Dupin also addresses the mode of entry through the windows. The police imagine that no suspect could climb up the walls to the point of entry. Dupin hypothesizes that a person or thing of great agility could leap from the lightning rod outside the window to the shutters of the window. Dupin surmises that no ordinary human could inflict the beating that Madame L’Espanaye suffered. The murderer would have to possess superhuman strength and inhuman ferocity. To satisfy the confusion of the narrator, Dupin points out that the hair removed from Madame L’Espanaye’s fingers was not human hair. After drawing a picture of the size and shape of the hand that killed the two women, Dupin reveals his solution. The hand matches the paw of an Ourang-Outang.
Dupin has advertised the safe capture of the animal, news that he believes will draw out its owner. Dupin adds that the owner must be a sailor, since, at the base of the lightning rod, he found a ribbon knotted in a way unique to naval training.
When the sailor arrives, Dupin draws his pistol and demands all the information he knows about the murders. He assures the sailor that he believes him to be innocent. The sailor describes how the animal, grasping a razor, escaped from its closet one night and disappeared from his apartment. The sailor followed the Ourang-Outang and watched him climb the lightning rod and leap into the window. Because he does not possess the animal’s agility, the sailor could only watch the animal as it slashed Madame L’Espanaye and choked Camille. Before escaping the apartment, the animal threw Madame L’Espanaye’s body to the courtyard below. The sailor thus confirms the identity of the mysterious voices—the deep voice was his own, and the shrill shrieks were that of the Ourang-Outang.
When informed of Dupin’s solution, the police release Le Bon. The prefect is unable to conceal his chagrin at being outwitted by Dupin. He is happy to have the crime solved, but he is sarcastic, rather than grateful, about Dupin’s assistance. Dupin comments, in conclusion, that the prefect is a man of ingenuity, not analysis.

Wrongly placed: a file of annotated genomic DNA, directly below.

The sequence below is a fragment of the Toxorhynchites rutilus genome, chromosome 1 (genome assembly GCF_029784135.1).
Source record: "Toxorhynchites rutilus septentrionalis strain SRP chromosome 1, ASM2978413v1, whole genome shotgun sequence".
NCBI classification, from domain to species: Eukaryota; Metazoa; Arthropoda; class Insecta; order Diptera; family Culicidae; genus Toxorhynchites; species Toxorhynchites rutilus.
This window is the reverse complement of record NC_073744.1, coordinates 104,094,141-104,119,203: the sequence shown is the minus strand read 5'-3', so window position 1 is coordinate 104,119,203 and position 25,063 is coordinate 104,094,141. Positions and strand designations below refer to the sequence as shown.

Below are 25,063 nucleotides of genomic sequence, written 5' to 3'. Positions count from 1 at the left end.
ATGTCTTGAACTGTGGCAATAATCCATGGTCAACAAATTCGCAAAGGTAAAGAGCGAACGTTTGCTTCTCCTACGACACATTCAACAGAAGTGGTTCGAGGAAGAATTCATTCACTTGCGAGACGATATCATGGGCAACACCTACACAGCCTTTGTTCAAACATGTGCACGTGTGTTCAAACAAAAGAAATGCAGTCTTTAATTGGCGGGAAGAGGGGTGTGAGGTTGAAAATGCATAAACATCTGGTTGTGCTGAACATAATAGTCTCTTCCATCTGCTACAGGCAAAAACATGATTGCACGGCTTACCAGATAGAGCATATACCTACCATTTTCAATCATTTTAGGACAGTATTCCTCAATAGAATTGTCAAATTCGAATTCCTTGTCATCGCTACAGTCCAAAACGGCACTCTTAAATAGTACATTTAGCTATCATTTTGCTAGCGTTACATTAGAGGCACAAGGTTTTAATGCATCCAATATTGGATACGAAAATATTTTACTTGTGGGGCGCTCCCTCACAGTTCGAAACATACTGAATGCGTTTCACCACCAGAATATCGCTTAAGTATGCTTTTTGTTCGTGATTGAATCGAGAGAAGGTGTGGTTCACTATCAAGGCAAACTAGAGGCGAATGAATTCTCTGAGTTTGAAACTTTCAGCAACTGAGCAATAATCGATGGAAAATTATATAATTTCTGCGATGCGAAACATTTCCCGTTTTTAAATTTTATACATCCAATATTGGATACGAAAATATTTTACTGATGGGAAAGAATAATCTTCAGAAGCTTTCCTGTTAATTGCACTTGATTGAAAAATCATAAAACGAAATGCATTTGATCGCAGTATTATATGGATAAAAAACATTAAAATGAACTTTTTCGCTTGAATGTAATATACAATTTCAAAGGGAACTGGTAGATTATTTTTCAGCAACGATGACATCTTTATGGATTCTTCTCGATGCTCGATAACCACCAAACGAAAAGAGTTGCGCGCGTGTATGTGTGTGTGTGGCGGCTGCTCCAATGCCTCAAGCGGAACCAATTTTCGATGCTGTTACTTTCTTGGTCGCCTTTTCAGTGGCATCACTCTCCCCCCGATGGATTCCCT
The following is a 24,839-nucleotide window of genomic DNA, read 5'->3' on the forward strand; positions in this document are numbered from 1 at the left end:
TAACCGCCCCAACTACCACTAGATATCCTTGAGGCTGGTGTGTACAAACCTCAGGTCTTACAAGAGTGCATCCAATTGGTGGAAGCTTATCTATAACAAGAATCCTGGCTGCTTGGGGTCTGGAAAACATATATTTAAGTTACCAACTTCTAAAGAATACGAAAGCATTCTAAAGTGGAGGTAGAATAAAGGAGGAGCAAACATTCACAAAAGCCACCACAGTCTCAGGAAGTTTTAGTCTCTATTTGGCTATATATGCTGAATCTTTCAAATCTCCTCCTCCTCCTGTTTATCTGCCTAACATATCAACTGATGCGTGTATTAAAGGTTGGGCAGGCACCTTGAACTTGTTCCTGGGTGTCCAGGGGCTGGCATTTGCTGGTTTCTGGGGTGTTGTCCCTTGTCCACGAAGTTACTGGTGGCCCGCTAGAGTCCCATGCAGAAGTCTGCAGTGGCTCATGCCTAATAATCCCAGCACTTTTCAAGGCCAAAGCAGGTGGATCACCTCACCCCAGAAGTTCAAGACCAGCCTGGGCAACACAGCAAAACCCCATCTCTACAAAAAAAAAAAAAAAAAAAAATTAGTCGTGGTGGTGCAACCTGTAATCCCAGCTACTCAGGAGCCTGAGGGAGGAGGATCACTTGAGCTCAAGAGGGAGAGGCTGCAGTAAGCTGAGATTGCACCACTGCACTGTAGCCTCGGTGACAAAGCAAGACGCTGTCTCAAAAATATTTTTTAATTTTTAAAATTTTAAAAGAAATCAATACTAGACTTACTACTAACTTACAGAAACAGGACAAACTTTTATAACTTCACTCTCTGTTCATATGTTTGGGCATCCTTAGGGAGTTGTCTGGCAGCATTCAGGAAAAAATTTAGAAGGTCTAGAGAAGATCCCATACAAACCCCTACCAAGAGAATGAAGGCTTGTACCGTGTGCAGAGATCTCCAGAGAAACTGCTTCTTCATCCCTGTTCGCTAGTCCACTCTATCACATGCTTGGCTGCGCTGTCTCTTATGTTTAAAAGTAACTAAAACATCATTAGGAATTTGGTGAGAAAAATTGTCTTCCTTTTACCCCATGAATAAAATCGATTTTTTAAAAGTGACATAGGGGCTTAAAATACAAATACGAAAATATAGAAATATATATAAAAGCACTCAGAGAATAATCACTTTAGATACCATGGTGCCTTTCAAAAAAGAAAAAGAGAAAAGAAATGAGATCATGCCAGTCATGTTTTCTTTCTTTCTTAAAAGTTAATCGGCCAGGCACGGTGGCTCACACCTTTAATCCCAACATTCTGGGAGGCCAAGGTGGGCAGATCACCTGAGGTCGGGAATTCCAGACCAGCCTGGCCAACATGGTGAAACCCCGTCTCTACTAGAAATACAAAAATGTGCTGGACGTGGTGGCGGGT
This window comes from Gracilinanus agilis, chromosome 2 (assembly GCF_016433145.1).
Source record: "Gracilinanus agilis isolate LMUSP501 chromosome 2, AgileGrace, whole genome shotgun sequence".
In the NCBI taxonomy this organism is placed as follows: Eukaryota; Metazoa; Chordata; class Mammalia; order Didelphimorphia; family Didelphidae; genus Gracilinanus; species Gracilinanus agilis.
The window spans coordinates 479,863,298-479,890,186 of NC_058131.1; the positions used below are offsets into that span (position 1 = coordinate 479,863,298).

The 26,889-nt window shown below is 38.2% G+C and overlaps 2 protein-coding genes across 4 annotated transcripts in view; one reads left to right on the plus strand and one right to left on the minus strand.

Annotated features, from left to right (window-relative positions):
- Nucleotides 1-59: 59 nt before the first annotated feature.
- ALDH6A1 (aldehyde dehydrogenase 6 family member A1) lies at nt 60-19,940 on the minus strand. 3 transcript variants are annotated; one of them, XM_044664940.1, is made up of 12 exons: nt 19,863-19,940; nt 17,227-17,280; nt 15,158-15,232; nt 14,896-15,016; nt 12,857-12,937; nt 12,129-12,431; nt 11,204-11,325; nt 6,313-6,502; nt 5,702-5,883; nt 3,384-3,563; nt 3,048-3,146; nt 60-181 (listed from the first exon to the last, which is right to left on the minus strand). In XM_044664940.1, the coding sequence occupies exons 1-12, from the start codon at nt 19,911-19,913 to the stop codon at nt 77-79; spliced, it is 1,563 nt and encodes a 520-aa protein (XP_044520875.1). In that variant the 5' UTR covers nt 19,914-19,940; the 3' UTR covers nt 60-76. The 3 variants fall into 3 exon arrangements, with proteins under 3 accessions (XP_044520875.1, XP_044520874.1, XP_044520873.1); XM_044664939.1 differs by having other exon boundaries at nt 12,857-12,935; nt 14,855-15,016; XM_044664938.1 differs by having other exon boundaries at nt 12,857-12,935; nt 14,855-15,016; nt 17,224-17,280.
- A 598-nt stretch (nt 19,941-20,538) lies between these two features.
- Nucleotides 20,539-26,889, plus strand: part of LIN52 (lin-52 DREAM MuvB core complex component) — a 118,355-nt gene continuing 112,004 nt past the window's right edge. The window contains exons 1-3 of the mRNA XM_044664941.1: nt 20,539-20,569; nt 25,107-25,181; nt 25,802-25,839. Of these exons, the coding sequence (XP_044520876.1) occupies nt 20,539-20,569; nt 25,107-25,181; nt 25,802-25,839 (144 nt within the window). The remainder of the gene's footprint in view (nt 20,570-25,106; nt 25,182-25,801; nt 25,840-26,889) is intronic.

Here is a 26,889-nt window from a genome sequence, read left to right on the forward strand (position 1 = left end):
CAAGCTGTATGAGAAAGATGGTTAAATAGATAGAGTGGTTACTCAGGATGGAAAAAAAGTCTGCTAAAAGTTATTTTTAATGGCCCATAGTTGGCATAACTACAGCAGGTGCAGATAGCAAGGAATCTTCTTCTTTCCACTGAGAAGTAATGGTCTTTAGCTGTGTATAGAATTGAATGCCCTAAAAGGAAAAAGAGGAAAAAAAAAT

“The Murders in the Rue Morgue” introduces a new genre of short fiction to American literature: the detective story. The detective story emerged from Poe’s long-standing interest in mind games, puzzles, and secret codes called cryptographs, which Poe regularly published and decoded in the pages of the Southern Literary Messenger. He would dare his readers to submit a code he could not decipher. More commonly, though, Poe created fake personalities who would send in puzzles that he solved. “The Murders in the Rue Morgue,” along with the later story “The Purloined Letter,” allows Poe to sustain a longer narrative in which he presents seemingly unsolvable conundrums that his hero, M. Auguste Dupin, can always ultimately master. Dupin becomes a stand-in for Poe, who constructs and solves an elaborate cryptograph in the form of a bizarre murder case.
Poe’s life is also relevant to “The Murders in the Rue Morgue.” The tale’s murders involve two women, and Poe spent his adult life with his wife, Virginia, and his aunt, Maria “Muddy” Clemm. The deaths of women resonate with Poe’s early childhood experience of watching his mother die and Francis Allan suffer. The chaotic and deathly Rue Morgue apartment symbolizes the personal tragedies involving women that afflicted Poe’s life. Poe contrasts the violent disorder of Madame L’Espanaye’s household with the calm domesticity that Dupin and the narrator experience. Poe never found, in his lifetime, this sort of household solace, and he invests this scene of domestic ruin with the poignant experiences of his own life. The creation of Dupin allows Poe not only to highlight his own remarkable cunning, but also to share in the domestic tranquility and fraternity that he long sought.